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70 tonnes of switching network components from Russia

Direct current aluminium busbars are prepared for shipment at the Efremov Institute, in Russia. Over five kilometres—or 500 tonnes of material--will be needed to connect ITER's superconducting magnets to their power supplies. (Click to view larger version...)
Direct current aluminium busbars are prepared for shipment at the Efremov Institute, in Russia. Over five kilometres—or 500 tonnes of material--will be needed to connect ITER's superconducting magnets to their power supplies.
Seventy tonnes of equipment has been shipped from Russia for ITER's switching network and fast discharge units.

The shipment, which left Saint Petersburg on 5 December for a first stop in Kiel, Germany, includes direct current aluminium busbars for the poloidal field coils, correction coils and central solenoid; busbar thermal expansion absorbers; and other DC busbar components. Busbars—the components that connect the superconducting magnets with their power supply—are capable of carrying 70kA of current.

The switching networks for ITER's coil power supplies will trigger the pulses in the circuits of the central solenoid and poloidal field coil numbers 1 and 6 for the initiation of the plasma. The fast discharge units are used to protect the superconducting coils in case of a quench (a sudden loss of superconductivity). All components for these systems are under development at the Efremov Institute (NIIEFA) in St. Petersburg, which has world-recognized expertise in this area.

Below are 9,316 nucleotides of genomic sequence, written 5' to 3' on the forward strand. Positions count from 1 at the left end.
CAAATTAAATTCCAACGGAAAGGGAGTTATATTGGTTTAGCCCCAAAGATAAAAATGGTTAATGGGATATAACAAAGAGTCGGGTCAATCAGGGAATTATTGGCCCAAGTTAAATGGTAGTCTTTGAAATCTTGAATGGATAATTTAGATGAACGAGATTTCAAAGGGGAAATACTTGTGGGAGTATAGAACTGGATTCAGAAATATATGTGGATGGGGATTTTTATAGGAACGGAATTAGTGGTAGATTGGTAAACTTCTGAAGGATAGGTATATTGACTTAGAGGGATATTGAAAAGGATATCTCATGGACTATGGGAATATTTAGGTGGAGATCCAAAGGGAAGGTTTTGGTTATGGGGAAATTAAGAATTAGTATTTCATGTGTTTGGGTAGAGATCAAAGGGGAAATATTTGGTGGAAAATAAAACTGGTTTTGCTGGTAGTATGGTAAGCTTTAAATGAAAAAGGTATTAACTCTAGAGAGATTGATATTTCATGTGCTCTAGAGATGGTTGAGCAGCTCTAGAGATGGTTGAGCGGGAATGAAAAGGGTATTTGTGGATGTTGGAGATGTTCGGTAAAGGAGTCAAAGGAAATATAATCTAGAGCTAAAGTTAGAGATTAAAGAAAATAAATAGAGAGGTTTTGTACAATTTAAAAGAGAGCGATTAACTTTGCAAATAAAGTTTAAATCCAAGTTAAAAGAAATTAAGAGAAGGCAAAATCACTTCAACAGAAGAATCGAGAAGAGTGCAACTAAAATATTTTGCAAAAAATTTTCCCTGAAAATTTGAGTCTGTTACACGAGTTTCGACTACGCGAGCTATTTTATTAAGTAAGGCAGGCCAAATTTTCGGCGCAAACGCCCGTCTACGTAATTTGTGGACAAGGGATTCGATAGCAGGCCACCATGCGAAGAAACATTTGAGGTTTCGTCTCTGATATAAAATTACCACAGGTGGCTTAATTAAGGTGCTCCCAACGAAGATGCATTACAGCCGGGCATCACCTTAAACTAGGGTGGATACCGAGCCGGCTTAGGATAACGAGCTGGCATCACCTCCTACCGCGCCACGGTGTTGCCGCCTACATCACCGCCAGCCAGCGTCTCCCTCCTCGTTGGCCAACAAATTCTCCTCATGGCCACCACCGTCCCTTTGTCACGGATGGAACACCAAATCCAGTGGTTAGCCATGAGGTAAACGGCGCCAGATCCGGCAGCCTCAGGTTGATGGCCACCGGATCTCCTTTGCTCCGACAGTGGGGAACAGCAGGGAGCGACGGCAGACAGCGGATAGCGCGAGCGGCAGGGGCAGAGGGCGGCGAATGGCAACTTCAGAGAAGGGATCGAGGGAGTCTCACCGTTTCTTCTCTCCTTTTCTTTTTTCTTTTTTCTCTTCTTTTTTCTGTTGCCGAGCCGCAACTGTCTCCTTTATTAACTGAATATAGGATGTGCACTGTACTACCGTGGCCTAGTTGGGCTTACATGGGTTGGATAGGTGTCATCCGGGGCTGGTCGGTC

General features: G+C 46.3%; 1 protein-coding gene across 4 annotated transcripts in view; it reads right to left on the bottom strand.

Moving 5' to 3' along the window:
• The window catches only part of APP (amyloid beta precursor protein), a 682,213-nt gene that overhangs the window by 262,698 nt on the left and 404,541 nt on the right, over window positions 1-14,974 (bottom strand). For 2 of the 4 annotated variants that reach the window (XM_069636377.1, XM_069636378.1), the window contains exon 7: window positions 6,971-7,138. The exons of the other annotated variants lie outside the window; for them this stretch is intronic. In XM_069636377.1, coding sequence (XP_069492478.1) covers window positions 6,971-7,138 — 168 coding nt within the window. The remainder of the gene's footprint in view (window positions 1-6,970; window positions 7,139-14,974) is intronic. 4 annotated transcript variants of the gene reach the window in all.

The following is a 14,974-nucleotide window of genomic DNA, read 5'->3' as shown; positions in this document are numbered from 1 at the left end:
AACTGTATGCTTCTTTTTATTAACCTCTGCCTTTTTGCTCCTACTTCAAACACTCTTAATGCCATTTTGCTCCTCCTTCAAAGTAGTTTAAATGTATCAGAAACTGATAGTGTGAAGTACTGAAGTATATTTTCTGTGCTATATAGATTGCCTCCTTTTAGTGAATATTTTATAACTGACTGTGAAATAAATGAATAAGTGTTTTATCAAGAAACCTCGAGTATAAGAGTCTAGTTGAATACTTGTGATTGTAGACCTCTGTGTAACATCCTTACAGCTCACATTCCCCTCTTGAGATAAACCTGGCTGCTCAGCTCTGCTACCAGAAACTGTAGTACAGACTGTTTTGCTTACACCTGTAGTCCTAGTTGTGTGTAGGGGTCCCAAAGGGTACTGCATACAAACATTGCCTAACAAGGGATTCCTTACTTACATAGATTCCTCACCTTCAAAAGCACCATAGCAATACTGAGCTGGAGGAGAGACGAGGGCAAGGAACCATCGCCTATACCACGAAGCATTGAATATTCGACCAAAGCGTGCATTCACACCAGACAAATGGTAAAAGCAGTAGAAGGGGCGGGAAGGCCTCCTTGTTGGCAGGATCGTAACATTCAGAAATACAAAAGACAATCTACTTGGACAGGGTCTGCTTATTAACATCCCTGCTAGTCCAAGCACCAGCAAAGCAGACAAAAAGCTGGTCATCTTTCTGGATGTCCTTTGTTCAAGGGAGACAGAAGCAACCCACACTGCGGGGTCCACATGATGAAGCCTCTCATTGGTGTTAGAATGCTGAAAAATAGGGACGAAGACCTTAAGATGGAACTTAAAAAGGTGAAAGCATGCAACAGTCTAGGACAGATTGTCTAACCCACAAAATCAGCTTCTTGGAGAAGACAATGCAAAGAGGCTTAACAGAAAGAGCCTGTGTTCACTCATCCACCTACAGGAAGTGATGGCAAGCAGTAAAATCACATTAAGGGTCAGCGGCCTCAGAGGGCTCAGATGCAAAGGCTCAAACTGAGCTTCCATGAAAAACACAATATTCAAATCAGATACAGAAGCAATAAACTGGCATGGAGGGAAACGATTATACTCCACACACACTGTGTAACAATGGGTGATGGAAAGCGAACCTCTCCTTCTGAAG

The fabrication and supply of switching equipment, busbars and energy absorbing resistors for power supply and protection of the superconducting magnetic system is the most expensive—and one of the most complicated—of the 25 systems falling within the scope of Russia's procurement responsibility. According to the terms of the Procurement Arrangement signed in 2011, the Efremov Institute will manufacture and deliver approximately 5.4 km of busbars with a total weight exceeding 500 tonnes.

The shipment that is on the way will be the second delivery of switching network equipment to ITER from Russia.



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